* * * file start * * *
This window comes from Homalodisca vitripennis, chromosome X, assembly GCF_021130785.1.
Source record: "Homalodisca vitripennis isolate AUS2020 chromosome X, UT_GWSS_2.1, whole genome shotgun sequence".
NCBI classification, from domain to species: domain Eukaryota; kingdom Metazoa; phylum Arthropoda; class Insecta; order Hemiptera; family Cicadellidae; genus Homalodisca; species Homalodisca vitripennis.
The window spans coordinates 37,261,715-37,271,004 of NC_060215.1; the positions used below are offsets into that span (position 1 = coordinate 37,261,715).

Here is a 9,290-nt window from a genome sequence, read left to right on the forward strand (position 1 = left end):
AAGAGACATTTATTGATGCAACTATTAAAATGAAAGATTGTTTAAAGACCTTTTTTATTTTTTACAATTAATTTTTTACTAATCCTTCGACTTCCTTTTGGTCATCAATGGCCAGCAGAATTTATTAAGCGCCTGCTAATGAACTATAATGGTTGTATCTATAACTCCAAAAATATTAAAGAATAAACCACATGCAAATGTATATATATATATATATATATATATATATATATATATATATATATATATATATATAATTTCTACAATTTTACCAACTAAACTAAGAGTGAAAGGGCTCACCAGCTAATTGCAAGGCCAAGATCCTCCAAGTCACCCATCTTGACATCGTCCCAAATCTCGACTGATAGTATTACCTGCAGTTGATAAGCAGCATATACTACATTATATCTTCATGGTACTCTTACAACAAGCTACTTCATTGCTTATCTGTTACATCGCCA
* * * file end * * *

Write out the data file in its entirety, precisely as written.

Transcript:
This window comes from Homalodisca vitripennis, chromosome X, assembly GCF_021130785.1.
Source record: "Homalodisca vitripennis isolate AUS2020 chromosome X, UT_GWSS_2.1, whole genome shotgun sequence".
NCBI classification, from domain to species: domain Eukaryota; kingdom Metazoa; phylum Arthropoda; class Insecta; order Hemiptera; family Cicadellidae; genus Homalodisca; species Homalodisca vitripennis.
The window spans coordinates 37,261,715-37,271,004 of NC_060215.1; the positions used below are offsets into that span (position 1 = coordinate 37,261,715).

Here is a 9,290-nt window from a genome sequence, read left to right on the forward strand (position 1 = left end):
AAGAGACATTTATTGATGCAACTATTAAAATGAAAGATTGTTTAAAGACCTTTTTTATTTTTTACAATTAATTTTTTACTAATCCTTCGACTTCCTTTTGGTCATCAATGGCCAGCAGAATTTATTAAGCGCCTGCTAATGAACTATAATGGTTGTATCTATAACTCCAAAAATATTAAAGAATAAACCACATGCAAATGTATATATATATATATATATATATATATATATATATATATATATATATATATATATAATTTCTACAATTTTACCAACTAAACTAAGAGTGAAAGGGCTCACCAGCTAATTGCAAGGCCAAGATCCTCCAAGTCACCCATCTTGACATCGTCCCAAATCTCGACTGATAGTATTACCTGCAGTTGATAAGCAGCATATACTACATTATATCTTCATGGTACTCTTACAACAAGCTACTTCATTGCTTATCTGTTACATCGCCA